Spanish Rice and Beans

6 chicken thighs
1 lg. can tomato sauce
I small onion chopped
4 cloves of garlic crushed
1 green pepper chopped
I small jar of olives stuffed with pimentos
2 cups long grain rice
2 cups chicken broth
1 tbs. Smoked paprika
Salt and pepper to taste

1 small onion chopped
1 green bell pepper chopped
1 clove garlic chopped
2 cans red kidney beans

In a Dutch oven on medium high heat, put a couple of tbs. of olive oil. I doubt Grandmama had olive oil. She probably used a tablespoon of lard.
Lard would definitely be better than olive oil.
Add chopped onion and pepper. Sauté until both begin to soften. Move to the side.
Add chicken thighs, skin side down. Brown and turn. I don’t think she ever browned the chicken. I remember her just dropping everything into the pot, giving it a stir, covering the pot and letting it cook. I’m not sure my way is any better.
Add crushed garlic, the large can of tomato sauce and 2 cups of stock, along with two cups of rice. Rice was always a staple at every meal. My mother was from the south. We ate a lot of rice and gravy at her table.
Add paprika, salt and pepper. I never measure these. Grandmama never measured either, but it always came out just right. Mine does, too. Usually.
Drain olives and add to the pot. Olives seem a weird fit, just like I always felt like a weird fit growing up in SW Missouri. My exotic last name, broad nose, full lips, dark curly hair, didn’t fit into the look of the Ozarks. I never learned to speak Spanish. My parents made the decision to not make my sister and I stick out any more than we did, even though it was my father’s first language and my mother taught Spanish at the local high school.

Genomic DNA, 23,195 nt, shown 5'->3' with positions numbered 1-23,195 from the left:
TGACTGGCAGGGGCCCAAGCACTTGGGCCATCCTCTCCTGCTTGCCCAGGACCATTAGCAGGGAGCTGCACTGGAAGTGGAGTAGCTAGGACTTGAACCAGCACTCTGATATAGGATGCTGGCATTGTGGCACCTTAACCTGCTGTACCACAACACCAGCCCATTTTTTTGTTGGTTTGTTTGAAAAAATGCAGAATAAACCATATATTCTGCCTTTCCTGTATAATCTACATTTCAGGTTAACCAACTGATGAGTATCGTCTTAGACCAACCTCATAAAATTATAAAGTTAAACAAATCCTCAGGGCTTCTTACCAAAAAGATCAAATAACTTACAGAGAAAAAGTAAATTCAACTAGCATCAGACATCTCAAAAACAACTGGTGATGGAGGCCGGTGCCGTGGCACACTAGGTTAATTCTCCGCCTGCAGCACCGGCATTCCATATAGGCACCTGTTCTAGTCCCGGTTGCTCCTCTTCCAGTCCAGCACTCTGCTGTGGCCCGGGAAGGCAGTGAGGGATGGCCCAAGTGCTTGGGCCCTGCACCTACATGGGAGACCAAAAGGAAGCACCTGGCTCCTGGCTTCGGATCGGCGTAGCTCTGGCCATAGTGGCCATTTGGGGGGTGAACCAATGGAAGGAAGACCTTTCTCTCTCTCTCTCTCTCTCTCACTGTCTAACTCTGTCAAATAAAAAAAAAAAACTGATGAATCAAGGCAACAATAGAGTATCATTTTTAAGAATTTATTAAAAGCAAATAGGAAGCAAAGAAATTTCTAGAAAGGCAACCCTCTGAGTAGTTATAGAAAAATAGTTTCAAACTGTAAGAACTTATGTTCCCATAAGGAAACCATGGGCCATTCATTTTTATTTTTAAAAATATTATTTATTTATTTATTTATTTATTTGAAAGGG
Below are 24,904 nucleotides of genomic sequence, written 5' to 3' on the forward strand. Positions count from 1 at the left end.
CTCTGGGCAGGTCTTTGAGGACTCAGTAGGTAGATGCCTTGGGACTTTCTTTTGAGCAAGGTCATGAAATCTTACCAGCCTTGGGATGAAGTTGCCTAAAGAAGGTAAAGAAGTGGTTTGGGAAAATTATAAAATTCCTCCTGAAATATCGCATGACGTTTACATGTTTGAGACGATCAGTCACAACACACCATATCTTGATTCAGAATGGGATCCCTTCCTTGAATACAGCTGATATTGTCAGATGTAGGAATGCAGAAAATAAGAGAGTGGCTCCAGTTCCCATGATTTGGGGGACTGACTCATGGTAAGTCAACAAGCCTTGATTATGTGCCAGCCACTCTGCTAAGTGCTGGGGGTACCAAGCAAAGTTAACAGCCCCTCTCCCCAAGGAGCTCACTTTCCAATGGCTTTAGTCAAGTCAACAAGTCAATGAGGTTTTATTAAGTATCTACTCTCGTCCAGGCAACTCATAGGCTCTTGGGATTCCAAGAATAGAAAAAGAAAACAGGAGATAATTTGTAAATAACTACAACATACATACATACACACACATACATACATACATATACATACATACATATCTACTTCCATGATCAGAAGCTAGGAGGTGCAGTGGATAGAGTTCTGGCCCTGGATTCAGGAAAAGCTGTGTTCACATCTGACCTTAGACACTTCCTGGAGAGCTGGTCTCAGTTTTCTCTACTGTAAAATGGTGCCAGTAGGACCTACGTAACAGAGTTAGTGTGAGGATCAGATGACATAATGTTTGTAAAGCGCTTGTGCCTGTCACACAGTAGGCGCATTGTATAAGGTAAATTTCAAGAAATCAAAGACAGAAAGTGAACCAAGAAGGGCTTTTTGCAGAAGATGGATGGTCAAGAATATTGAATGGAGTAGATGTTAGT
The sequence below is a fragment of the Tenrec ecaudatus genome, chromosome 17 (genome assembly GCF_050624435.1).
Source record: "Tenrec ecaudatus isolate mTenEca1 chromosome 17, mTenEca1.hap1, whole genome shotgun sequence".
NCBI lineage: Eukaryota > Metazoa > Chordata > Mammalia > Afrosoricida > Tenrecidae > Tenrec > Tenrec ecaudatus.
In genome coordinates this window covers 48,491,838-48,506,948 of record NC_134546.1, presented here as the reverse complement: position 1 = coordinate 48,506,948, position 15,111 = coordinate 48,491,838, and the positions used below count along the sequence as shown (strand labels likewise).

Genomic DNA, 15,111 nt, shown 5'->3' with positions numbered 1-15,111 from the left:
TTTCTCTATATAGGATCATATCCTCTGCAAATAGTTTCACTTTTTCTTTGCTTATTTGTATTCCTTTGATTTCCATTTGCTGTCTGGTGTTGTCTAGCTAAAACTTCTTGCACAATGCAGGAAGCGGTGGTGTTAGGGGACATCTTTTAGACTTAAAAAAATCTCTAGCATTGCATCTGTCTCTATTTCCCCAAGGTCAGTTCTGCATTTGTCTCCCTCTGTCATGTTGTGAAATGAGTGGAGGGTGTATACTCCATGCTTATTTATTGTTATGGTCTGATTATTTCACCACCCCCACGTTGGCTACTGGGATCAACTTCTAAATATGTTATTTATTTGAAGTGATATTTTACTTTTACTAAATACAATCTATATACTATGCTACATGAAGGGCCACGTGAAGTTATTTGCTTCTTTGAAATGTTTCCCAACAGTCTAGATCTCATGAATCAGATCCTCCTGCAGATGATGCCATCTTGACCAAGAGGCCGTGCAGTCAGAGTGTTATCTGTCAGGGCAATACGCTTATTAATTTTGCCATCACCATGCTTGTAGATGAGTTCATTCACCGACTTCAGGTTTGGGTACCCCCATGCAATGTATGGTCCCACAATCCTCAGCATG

We were on a party line with ring telephones. Our ring was short-long-short. There were ten others on our line, and everyone knew everyone else’s ring. When talking to Grandmama and Grandpapa, my father could hear clicks of disappointment as curious listeners hung up their phones. No one else around spoke Spanish. Yep, we were definitely the olives of the Ozarks.
Stir everything together and bring to a boil. When it starts to boil, turn down heat to a simmer, cover pot and cook for around 40 minutes. Boiling and simmering. I try not to boil when I think of how easy it would have been to learn Spanish as a child, yet I did not, and never have. The blame is on me now, but the guilt has lowered to a simmer.

Life is not long enough for so much guilt. I’ve reached my limit. Grandmama never felt guilty when she cooked this recipe a little long, or on a higher fire, causing the rice to form a crusty goodness in the bottom of the pan. Sometimes a little mistake makes everything better. . until it doesn’t.

It was a mistake to move her to Missouri. Brooklyn and Bayamon were her true homes. Those places were her black beans and kidney beans, while SW Missouri was brown pinto beans at best. (Which I like, by the way.) Why would anyone try to make her live anywhere else? Not boiling and letting things just simmer is still a chore sometimes.

While the chicken and rice is cooking, prepare the beans.
Sauté the second onion, green pepper, and garlic in a saucepan.
Add two cans of red kidney beans. (Never pinto beans, but black beans may be substituted.)

Heat on low until warmed through. Serve the Spanish rice with beans on top and accompanied by your favorite hot sauce. Hers was Tabasco.

My Grandpapa liked hot peppers and wine as an appetizer before diving into his meal. I don’t remember Grandmama ever sitting with us to eat. My memories have her forever standing over the stove, continuing to stir....